The 1.5°C warming limit was enshrined into the Paris Agreement in 2015 as a shared goal of world governments. It’s a crucial threshold beyond which heat waves, rain, drought, flooding and sea level rise become increasingly intolerable. But it’s a goal that has become seriously imperiled over the past seven years — in no small part due to the limited efforts of the US, one of the largest single sources of greenhouse gas.
“The 1.5 goal is going to be tough,” said Samantha Gross, director of the Brookings Institution’s energy security and climate initiative. But thanks to this bill, “we’re putting the US on a path to keep that goal possible. That ain’t nothing.”
Pollution reductions the bill helps make possible — a roughly 40% drop in emissions by the decade’s end, according to researchers — represent a substantial individual contribution to the global effort. It equals as much as a gigaton, or one billion tons, of annual carbon dioxide emissions avoided by 2030. That’s the equivalent of France and Germany’s combined annual emissions.
Another way of putting it: “2.5% of current global emissions, just by one country and one law,” said Zeke Hausfather, climate research lead at the payments company Stripe and a contributor to international and US climate assessments. “It’s hard to get much bigger impact than that.”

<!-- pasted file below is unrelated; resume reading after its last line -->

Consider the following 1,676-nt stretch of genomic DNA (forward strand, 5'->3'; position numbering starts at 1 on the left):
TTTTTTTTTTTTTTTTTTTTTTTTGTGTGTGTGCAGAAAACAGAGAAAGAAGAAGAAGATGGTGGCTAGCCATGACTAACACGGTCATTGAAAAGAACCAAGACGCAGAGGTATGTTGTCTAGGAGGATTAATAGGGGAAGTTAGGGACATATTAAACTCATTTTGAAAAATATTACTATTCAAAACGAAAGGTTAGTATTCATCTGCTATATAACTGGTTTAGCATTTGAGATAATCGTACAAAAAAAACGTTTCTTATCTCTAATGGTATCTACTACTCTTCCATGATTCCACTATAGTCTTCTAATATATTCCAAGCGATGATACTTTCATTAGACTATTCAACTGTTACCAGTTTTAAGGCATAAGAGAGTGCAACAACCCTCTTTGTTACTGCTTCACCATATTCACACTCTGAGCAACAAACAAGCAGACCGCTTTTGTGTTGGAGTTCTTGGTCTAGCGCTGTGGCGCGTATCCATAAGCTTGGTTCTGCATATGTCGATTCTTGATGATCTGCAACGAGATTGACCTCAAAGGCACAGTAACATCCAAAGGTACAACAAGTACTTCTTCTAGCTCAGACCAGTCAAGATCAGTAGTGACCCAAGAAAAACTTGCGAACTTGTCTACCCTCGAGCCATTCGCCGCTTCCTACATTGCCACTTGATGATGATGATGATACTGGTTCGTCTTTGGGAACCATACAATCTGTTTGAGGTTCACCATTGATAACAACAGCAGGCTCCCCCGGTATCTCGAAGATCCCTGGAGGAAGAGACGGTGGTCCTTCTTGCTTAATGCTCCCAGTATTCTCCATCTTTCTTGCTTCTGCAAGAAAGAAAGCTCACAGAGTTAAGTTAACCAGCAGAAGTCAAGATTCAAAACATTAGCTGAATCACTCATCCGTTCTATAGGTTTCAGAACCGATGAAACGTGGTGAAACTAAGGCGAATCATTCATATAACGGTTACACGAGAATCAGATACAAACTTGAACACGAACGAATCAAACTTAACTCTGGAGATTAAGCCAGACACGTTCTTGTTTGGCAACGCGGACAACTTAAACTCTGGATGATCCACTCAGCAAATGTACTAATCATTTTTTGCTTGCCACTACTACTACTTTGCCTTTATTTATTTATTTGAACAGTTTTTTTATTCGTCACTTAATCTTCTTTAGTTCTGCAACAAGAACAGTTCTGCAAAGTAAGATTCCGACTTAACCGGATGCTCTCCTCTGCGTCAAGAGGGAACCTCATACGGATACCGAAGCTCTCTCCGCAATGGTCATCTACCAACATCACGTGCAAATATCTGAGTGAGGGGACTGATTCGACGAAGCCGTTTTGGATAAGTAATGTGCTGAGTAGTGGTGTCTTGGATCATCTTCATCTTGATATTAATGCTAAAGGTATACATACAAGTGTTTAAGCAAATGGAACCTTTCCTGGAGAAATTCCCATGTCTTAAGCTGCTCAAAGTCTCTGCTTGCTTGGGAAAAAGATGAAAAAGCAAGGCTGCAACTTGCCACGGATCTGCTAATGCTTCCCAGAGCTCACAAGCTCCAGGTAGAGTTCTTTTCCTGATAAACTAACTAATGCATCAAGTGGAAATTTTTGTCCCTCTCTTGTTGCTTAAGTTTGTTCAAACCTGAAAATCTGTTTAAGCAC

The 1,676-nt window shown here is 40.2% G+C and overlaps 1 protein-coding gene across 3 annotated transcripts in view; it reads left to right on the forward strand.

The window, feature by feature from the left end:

President Joe Biden is expected to sign the Inflation Reduction Act into law next week, deploying some $374 billion into climate- and energy-related spending in what is the largest US climate law ever. “It’s a piece of legislation that backs up the US government’s commitments to net zero and its commitments to reduce emissions by 2030. And if implemented effectively, it will make a difference,” said Rachel Kyte, dean of the Fletcher School at Tufts University. “It keeps the US in the game and in a leadership position.”
The Biden administration had previously pledged to cut US emissions by at least 50% by 2030 compared to 2005 levels, following scientific guidance. In reality, though, the US has been on track to cut emissions only about 30% in that timeframe, according to modeling by the climate and energy research firm Rhodium Group.
Nearly 200 countries agreed in 2015 to reduce greenhouse gas emissions such that warming since pre-industrial times stays well below 2°C, and set out a preferred target of 1.5°C. As recently as April, however, the UN Intergovernmental Panel on Climate Change warned that the 1.5°C limit was officially on life support. In fact, scientists warned that heating of nearly 3°C remained the likeliest trajectory.
Today, the worldwide average is about 1.2°C above pre-industrial levels.
To stave off far more dangerous levels of warming, the UN-backed scientists made the sharpest call yet for government policies that would drive an immediate shift away from fossil fuels, in order to reach the global peak of new carbon dioxide pollution before 2025. Accomplishing such a sudden shift would require far more action from the US, the largest historical greenhouse gas emitter and the current second-largest annual emitter behind China.